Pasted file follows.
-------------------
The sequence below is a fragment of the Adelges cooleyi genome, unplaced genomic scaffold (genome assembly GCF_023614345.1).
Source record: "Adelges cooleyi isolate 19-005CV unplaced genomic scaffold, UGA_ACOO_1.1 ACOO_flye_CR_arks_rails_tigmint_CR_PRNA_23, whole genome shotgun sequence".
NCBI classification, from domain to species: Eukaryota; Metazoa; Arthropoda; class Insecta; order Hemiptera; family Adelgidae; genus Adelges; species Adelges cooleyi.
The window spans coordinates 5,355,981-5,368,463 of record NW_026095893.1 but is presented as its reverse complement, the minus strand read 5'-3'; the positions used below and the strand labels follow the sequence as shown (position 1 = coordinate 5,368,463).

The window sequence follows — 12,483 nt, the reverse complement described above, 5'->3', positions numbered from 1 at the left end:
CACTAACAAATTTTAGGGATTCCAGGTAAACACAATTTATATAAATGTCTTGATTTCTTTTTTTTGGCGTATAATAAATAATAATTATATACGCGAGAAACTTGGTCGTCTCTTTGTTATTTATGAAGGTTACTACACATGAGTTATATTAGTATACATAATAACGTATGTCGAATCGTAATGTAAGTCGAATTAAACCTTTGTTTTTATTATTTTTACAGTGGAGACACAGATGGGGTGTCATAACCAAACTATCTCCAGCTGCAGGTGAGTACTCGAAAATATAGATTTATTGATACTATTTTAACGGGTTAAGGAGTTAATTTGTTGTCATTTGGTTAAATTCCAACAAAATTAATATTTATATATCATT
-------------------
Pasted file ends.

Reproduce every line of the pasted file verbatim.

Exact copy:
The sequence below is a fragment of the Adelges cooleyi genome, unplaced genomic scaffold (genome assembly GCF_023614345.1).
Source record: "Adelges cooleyi isolate 19-005CV unplaced genomic scaffold, UGA_ACOO_1.1 ACOO_flye_CR_arks_rails_tigmint_CR_PRNA_23, whole genome shotgun sequence".
NCBI classification, from domain to species: Eukaryota; Metazoa; Arthropoda; class Insecta; order Hemiptera; family Adelgidae; genus Adelges; species Adelges cooleyi.
The window spans coordinates 5,355,981-5,368,463 of record NW_026095893.1 but is presented as its reverse complement, the minus strand read 5'-3'; the positions used below and the strand labels follow the sequence as shown (position 1 = coordinate 5,368,463).

The window sequence follows — 12,483 nt, the reverse complement described above, 5'->3', positions numbered from 1 at the left end:
CACTAACAAATTTTAGGGATTCCAGGTAAACACAATTTATATAAATGTCTTGATTTCTTTTTTTTGGCGTATAATAAATAATAATTATATACGCGAGAAACTTGGTCGTCTCTTTGTTATTTATGAAGGTTACTACACATGAGTTATATTAGTATACATAATAACGTATGTCGAATCGTAATGTAAGTCGAATTAAACCTTTGTTTTTATTATTTTTACAGTGGAGACACAGATGGGGTGTCATAACCAAACTATCTCCAGCTGCAGGTGAGTACTCGAAAATATAGATTTATTGATACTATTTTAACGGGTTAAGGAGTTAATTTGTTGTCATTTGGTTAAATTCCAACAAAATTAATATTTATATATCATT